Those of you who’ve been following along here at WhyGo Italy no doubt remember my newfound love of Italian soccer. (The fact that the players themselves are more than a little easy on the eyes doesn’t hurt, but I really do love the game, too. Seriously, I do.) But before soccer, the sport I cared most about happens to be another popular one in Italy – cycling. People who aren’t into cycling may know nothing more about the sport than the words “Tour de France” and “Lance Armstrong,” but I’m here to tell you that Italy has its own epic three-week race – and the 2009 route has just been announced. What’s more, 7-time Tour de France winner Lance Armstrong himself is coming out of retirement and will be racing in Italy’s big event. As if you needed another reason to be planning your trip to Italy…
Italy’s big race, its three-week stage race that is essentially the Italian equivalent to the Tour de France, is called the Giro d’Italia – literally, the Tour of Italy – and it’s held each year in May. The May 2009 edition will be the 100th anniversary of the Giro, and the recently announced route includes some of the most famous places in Italy. The race start changes every year, but this time the first stage will be in Venice on the Lido. And although the traditional finish of the race has been in Milan for years, this route ends in the capital city of Rome.
Other cities which will see either stage starts or finishes in May 2009 are Trieste, Padova, Bologna, Florence, Milan, Turin, Bergamo, Naples, and Riomaggiore in the Cinque Terre. In fact, two of the most talked-about stages will be a time-trial through the Cinque Terre and a mountain finish on the famed Mt. Vesuvius. As if the incredible route wasn’t intriguing enough for fans of either Italy or cycling (or both), the fact that Armstrong will be making his Giro d’Italia debut in 2009 – after a 3-year hiatus from cycling, no less – is enough to make sports fans salivate.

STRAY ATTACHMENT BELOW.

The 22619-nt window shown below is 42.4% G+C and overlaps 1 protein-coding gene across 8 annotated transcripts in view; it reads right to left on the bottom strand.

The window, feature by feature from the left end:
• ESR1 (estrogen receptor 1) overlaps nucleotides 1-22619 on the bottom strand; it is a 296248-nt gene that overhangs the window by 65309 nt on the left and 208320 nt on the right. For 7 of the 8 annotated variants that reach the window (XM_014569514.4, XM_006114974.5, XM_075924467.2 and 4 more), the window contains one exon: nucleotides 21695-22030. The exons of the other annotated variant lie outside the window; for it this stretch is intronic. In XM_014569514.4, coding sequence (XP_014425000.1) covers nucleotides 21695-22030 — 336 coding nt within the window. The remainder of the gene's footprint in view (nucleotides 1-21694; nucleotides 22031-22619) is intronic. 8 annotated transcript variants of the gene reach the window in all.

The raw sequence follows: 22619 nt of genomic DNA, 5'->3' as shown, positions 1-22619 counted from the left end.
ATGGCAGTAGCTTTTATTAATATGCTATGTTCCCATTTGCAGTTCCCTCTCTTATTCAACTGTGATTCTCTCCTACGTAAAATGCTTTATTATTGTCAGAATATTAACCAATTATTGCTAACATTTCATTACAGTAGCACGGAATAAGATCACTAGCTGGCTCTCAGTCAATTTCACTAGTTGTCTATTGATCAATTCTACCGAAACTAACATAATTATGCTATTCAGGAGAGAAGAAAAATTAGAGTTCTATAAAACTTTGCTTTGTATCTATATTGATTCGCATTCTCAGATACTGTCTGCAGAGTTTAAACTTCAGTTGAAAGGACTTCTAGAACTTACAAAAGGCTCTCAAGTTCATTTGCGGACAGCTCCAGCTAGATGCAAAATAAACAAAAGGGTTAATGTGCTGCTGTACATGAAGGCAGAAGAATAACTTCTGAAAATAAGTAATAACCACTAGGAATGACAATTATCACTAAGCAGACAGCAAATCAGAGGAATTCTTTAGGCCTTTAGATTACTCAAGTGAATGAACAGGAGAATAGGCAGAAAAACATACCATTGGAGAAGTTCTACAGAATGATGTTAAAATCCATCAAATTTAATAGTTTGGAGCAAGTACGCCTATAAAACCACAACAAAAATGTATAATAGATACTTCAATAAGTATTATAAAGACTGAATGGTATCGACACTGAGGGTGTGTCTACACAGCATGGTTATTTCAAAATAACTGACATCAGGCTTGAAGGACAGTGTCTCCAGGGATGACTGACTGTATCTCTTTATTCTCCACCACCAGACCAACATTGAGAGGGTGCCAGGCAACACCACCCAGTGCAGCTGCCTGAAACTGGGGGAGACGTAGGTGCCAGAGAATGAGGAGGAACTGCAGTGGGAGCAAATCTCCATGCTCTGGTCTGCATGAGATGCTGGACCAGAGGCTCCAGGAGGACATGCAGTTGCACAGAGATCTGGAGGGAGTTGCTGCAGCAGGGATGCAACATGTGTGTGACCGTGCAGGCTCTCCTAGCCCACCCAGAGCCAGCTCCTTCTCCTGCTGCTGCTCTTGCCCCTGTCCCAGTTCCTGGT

(And, as an aside, as if the unveiling of the race route marking the 100th anniversary of the event wasn’t dramatic enough, they held it in the Teatre la Fenice in Venice. Yeah, the Giro organizers know a thing or two about drama.)
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May in Italy is already a great time to visit, with generally excellent weather and crowd density that’s not as thick as in the summer months of July and August. But the added appeal of seeing a stage or two of this incredible bike race should just up the ante a bit. Keep in mind, whether you’re traveling to Italy to see the Giro or not, hotels and Italy hostels in the cities along the route will be snapped up early by spectators – and the rooms that are left will have every reason to jack up their prices. And especially if you think the hotel prices in Venice were bad already (they were), you’ll be even more hard-pressed to find cheap hotels in Venice just before the Giro start. So check out the route and the dates, and adjust your trip accordingly. You’ll find both a map and a list of the start & finish cities below.
And by the way, I’ve got plans to make a list of the hottest Italian cyclists (just as I did for soccer players), because some of the boys in the spandex shorts are well worth adoration. In fact, long before AC Milan‘s Andrea Pirlo held the title of My Boyfriend, Italian cyclist Ivan Basso was my guy. So, keep an eye out for that cyclists post – it may just convert some of you to becoming cycling fans!
2009 Giro d’Italia Route Information
Giro dates: May 9-31, 2009
Saturday, May 9 – Lido di Venezia (team time trial)
Sunday, May 10 – Jesolo-Trieste
Monday, May 11 – Grado-Valdobbiadene
Tuesday, May 12 – Padova-San Martino di Castrozza (mountain top finish)
Wednesday, May 13 – San Martino di Castrozza-Alpe di Siusi (mountain top finish)
Thursday, May 14 – Bressanone-Mayrhofen (finish in Austria)
Friday, May 15 – Innsbruck-Chiavenna (start in Austria)
Saturday, May 16 – Morbegno-Bergamo
Sunday, May 17 – Milano (circuit race around the city)
Monday, May 18 – Rest Day
Tuesday, May 19 – Cuneo-Pinerolo (mountain top finish)
Wednesday, May 20 – Torino-Arenzano
Thursday, May 21 – Sestri Levante-Riomaggiore (individual time trial)
Friday, May 22 – Lido di Camaiore-Firenze
Saturday, May 23 – Campi Bisenzio-San Luca
Sunday, May 24 – Forli-Faenza
Monday, May 25 – Pergola-Monte Petrano (mountain top finish)
Tuesday, May 26 – Rest Day
Wednesday, May 27 – Chieti-Blockhaus (mountain top finish)
Thursday, May 28 – Sulmona-Benevento
Friday, May 29 – Avellino-Monte Vesuvio
Saturday, May 30 – Napoli-Anagni
Sunday, May 31 – Roma (individual time trial)